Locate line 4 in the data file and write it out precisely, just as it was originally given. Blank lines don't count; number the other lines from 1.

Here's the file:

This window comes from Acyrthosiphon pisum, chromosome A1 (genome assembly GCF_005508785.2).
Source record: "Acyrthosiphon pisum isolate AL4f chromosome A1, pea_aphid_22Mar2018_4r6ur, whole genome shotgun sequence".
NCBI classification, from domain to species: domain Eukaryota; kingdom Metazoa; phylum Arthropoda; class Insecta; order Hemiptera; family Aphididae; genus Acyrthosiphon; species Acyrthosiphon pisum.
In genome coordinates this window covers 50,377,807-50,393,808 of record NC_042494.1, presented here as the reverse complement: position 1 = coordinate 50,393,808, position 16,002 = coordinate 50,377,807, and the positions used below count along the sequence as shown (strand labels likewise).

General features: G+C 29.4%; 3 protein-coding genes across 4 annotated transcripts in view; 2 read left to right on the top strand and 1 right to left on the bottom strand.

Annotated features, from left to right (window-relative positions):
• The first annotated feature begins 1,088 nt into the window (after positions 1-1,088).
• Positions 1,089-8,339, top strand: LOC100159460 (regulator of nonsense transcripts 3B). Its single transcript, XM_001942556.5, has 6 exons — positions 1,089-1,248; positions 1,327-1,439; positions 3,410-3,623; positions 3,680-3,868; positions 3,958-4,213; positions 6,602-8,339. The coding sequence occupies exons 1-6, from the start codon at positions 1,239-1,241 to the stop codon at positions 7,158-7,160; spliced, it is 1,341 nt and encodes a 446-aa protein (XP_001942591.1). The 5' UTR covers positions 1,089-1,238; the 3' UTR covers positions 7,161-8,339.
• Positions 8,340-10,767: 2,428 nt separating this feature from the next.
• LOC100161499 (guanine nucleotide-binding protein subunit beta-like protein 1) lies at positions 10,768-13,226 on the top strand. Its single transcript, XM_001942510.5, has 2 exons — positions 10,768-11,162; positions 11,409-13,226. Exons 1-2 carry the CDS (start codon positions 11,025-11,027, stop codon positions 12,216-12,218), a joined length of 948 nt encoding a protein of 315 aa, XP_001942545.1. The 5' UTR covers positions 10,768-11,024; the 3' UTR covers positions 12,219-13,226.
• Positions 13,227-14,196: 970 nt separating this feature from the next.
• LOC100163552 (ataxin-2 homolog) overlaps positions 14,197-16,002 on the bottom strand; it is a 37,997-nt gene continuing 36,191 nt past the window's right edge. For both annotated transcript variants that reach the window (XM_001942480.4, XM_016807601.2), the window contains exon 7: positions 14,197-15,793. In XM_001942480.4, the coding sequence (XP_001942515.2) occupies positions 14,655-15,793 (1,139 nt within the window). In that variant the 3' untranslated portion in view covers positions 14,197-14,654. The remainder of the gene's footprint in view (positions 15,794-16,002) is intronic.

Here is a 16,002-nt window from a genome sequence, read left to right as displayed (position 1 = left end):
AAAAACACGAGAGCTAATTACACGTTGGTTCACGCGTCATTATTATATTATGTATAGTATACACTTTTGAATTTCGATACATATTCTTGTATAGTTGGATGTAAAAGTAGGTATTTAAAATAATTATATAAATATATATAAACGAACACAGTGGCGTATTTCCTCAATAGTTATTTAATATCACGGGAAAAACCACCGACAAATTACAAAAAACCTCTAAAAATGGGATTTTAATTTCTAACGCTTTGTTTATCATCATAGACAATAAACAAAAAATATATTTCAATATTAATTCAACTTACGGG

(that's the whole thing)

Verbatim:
In genome coordinates this window covers 50,377,807-50,393,808 of record NC_042494.1, presented here as the reverse complement: position 1 = coordinate 50,393,808, position 16,002 = coordinate 50,377,807, and the positions used below count along the sequence as shown (strand labels likewise).